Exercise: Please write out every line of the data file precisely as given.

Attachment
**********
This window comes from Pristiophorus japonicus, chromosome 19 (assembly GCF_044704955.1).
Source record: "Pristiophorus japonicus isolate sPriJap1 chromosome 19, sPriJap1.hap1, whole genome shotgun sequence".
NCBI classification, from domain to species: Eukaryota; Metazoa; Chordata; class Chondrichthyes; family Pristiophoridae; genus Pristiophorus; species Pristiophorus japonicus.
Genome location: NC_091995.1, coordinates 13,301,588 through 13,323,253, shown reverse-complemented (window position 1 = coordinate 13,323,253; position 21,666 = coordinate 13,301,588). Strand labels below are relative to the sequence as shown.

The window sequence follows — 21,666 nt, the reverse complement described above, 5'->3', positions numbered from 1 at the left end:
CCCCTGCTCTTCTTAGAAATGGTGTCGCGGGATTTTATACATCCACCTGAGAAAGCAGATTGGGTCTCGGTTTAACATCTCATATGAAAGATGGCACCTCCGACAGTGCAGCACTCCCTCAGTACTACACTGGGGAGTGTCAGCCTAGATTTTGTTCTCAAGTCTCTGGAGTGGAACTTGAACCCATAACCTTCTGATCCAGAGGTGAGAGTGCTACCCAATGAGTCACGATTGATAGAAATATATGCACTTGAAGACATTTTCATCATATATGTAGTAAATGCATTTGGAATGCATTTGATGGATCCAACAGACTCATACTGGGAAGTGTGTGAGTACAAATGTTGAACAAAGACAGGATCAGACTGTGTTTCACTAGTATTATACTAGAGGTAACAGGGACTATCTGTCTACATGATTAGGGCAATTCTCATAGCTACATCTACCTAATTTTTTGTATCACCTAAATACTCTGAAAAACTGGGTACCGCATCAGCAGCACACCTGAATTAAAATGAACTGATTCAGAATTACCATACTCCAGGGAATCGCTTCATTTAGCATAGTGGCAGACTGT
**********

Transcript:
This window comes from Pristiophorus japonicus, chromosome 19 (assembly GCF_044704955.1).
Source record: "Pristiophorus japonicus isolate sPriJap1 chromosome 19, sPriJap1.hap1, whole genome shotgun sequence".
NCBI classification, from domain to species: Eukaryota; Metazoa; Chordata; class Chondrichthyes; family Pristiophoridae; genus Pristiophorus; species Pristiophorus japonicus.
Genome location: NC_091995.1, coordinates 13,301,588 through 13,323,253, shown reverse-complemented (window position 1 = coordinate 13,323,253; position 21,666 = coordinate 13,301,588). Strand labels below are relative to the sequence as shown.

The window sequence follows — 21,666 nt, the reverse complement described above, 5'->3', positions numbered from 1 at the left end:
CCCCTGCTCTTCTTAGAAATGGTGTCGCGGGATTTTATACATCCACCTGAGAAAGCAGATTGGGTCTCGGTTTAACATCTCATATGAAAGATGGCACCTCCGACAGTGCAGCACTCCCTCAGTACTACACTGGGGAGTGTCAGCCTAGATTTTGTTCTCAAGTCTCTGGAGTGGAACTTGAACCCATAACCTTCTGATCCAGAGGTGAGAGTGCTACCCAATGAGTCACGATTGATAGAAATATATGCACTTGAAGACATTTTCATCATATATGTAGTAAATGCATTTGGAATGCATTTGATGGATCCAACAGACTCATACTGGGAAGTGTGTGAGTACAAATGTTGAACAAAGACAGGATCAGACTGTGTTTCACTAGTATTATACTAGAGGTAACAGGGACTATCTGTCTACATGATTAGGGCAATTCTCATAGCTACATCTACCTAATTTTTTGTATCACCTAAATACTCTGAAAAACTGGGTACCGCATCAGCAGCACACCTGAATTAAAATGAACTGATTCAGAATTACCATACTCCAGGGAATCGCTTCATTTAGCATAGTGGCAGACTGT